After a brief snack break we moved onto owls which we made using recycled egg cartons. A little glue, paint, some feathers and paper and the kids had transformed their cartons into unique owl sculptures! My goal for them was to create unity through their use of color and materials, to find ways of indicating feathers through the use of actual feather texture or implied painted texture and to come up with unique solutions to create their sculptures given the materials they were provided. They did great!
Today we focused on the property of Value as we began two projects: 1. A silhouette landscape painting using tempera paint, 2. A pastel drawing of pears from observation. As students began work on their paintings, the goal was to explore Tints (color + white) of the color blue in subtle gradations to create a glowing effect in the sky of the landscape. Remembering to mix colors rather than always using them straight from the tube can be difficult for experienced and blossoming artists. And yet, it is the nuance of color that comes from mixing different hues (color), values (light and dark) and intensities (level of brightness) that helps create captivating and complex works of art. We had to get used to using very small amounts of blue as we mixed so that we did not change the value of our color too quickly. We also explored Shades (color + black) as we prepared a blank paper which will be turned into the silhouette of the land next week. These projects are off to a great start!
Next, we continued our exploration of Value by beginning pastel drawings of pears from observation. We used an image of pears with clear highlights and shadows as our source so that we could more easily identify the range of values that were present. Students then used pastels to sketch in and roughly block in the color of their pears. Next, they developed the shadows using a combination of black, blue and brown, and enhanced the highlights by working in white and yellow. Some students even got so far as to complete their stems and backgrounds. Pastel can be tricky because of the ease with which it smudges but students worked hard to control the smudge and to use it as a way of creating more realistic looking fruit.
I’ve been collecting trash and recyclables for awhile now and it was so nice to finally have a way to make something lovely using them! Each student was given an empty milk or juice carton (with the back cut off so that it would hang easily on a wall) onto which they could create an eccentric face using all sorts of recycled objects: bottle caps, silverware, bells, game pieces, foam, dominoes, wire, and more. They came out great!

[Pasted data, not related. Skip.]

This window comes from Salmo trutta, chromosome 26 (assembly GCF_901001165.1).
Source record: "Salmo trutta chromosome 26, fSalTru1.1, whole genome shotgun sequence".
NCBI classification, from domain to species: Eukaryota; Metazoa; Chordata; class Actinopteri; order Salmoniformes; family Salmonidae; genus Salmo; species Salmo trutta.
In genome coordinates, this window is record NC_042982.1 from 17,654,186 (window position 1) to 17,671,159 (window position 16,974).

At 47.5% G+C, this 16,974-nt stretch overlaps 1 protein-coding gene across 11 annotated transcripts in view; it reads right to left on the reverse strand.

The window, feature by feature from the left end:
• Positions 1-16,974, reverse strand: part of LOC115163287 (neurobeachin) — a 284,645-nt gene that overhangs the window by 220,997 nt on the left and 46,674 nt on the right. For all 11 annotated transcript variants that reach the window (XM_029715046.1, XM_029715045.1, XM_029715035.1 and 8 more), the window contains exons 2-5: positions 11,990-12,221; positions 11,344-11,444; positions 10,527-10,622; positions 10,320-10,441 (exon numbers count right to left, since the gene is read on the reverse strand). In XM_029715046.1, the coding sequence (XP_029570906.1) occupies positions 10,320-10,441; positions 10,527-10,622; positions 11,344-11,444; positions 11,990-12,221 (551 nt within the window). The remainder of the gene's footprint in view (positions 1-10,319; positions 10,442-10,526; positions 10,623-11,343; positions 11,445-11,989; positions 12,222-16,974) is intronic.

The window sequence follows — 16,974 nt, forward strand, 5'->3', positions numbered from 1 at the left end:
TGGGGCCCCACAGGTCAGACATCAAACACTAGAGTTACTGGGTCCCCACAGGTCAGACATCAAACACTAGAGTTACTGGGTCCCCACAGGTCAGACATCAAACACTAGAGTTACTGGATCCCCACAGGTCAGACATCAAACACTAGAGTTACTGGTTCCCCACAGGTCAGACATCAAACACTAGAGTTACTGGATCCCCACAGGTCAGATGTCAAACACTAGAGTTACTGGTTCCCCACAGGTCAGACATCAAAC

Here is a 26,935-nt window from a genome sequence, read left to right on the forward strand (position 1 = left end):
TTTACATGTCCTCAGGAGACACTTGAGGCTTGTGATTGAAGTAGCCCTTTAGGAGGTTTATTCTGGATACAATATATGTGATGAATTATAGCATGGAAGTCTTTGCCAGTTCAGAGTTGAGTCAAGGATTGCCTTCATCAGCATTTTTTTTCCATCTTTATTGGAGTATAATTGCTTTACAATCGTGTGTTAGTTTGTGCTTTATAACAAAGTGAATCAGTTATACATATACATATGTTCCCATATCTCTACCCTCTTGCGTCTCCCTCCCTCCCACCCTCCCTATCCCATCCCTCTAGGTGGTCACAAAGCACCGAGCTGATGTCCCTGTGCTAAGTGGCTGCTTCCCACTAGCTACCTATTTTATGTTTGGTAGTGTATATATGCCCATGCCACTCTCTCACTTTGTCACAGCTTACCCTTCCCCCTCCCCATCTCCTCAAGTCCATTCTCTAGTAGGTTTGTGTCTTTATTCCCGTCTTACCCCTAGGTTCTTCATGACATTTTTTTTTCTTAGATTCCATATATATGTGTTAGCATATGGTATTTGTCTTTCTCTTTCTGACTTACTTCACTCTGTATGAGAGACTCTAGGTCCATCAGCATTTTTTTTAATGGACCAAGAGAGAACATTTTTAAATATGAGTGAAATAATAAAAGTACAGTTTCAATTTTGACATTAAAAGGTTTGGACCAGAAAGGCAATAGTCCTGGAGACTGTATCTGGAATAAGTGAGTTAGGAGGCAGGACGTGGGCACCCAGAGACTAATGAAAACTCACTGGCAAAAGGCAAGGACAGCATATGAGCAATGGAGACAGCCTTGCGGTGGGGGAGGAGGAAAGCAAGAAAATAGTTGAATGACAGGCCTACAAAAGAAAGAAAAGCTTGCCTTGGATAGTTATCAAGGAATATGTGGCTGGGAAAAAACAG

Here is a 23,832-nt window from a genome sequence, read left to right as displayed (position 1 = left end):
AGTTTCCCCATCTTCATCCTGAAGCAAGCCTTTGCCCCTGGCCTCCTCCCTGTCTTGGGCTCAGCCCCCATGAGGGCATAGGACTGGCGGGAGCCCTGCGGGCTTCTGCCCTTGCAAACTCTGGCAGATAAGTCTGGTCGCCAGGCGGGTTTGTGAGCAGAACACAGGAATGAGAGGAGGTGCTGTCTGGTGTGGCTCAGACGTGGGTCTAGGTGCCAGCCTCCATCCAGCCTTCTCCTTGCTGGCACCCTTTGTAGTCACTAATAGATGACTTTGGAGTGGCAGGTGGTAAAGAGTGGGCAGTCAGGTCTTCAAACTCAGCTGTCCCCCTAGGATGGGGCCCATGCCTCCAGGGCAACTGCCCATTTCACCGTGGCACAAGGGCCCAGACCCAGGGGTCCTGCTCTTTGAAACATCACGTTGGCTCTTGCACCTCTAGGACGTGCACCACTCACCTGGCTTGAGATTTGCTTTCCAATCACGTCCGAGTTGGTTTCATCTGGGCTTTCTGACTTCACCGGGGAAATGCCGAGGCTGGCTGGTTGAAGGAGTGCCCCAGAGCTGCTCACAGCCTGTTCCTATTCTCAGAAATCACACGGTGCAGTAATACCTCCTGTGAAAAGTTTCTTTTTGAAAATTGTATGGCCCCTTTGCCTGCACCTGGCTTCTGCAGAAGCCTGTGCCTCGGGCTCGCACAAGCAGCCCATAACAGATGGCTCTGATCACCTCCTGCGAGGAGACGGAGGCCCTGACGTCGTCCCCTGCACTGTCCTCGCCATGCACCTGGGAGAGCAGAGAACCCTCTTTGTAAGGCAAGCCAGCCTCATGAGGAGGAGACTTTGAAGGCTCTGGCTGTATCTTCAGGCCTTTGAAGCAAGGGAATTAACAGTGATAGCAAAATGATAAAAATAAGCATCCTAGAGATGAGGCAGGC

Paper isn’t always a material that comes to mind when students set out to make a sculpture. I often try to sneak in a paper sculpture project from time to time as a way of reminding my students of what is possible with simple, familiar materials (and without a hot glue gun — every sculpture student’s favorite tool whether it is necessary or not!). Though I can’t take credit for conceiving of this project idea, the results are lovely and the project is a good one for kids of varying ages and abilities.
Today my Sculpture Camp students (Ages 7-10) created these lovely Water Lily low-relief sculptures inspired by the paintings of Claude Monet. I think they quite beautifully capture the movement and serenity of water!
For the past two days, the students in this week’s Sculpture Camp have been completely absorbed in the creation of their trees and tree houses. I’m not sure I’ve ever seen a group so excited about a project or witnessed a project that held a group’s interest for so long. After two full days of work, most are still not done!
We started off yesterday by building a tree armature out of paper, wire, cardboard and LOTS of tape and then proceeded to paper mache. Our trees had a little trouble in the balance department but lots of toilet paper rolls and dowels as props seemed to hold them upright while they dried. I was a little nervous when I entered the studio this morning (I envisioned all sorts of toppled down trees) but they were all standing and a little duct tape here and there seemed to remedy any issues.
The project continued to evolve as students painted their trees, collaged with tissue paper to create a colorful ground and used crumpled tissue to create the foliage. Students also had a variety of natural materials to choose from (moss, sticks, leaves, etc.) and they embellished their trunks, foliage tops and grounds with these objects.
Last, but not least, came the tree houses! We started these tree houses yesterday and today they just continued to evolve into amazing living environments. There were zip lines, pulley systems, fire pits, swimming pools, and much more. I am continually amazed at how creatively students but together a mish-mash of materials to create unique, creative and beautiful pieces. These tree houses are no exception. At times it proved difficult to balance these masterful houses in the trees but we used plenty of hot glue and a few extra supports here and there (dowels) and they seem to be staying put. I am just blown away by these (almost) finished pieces!!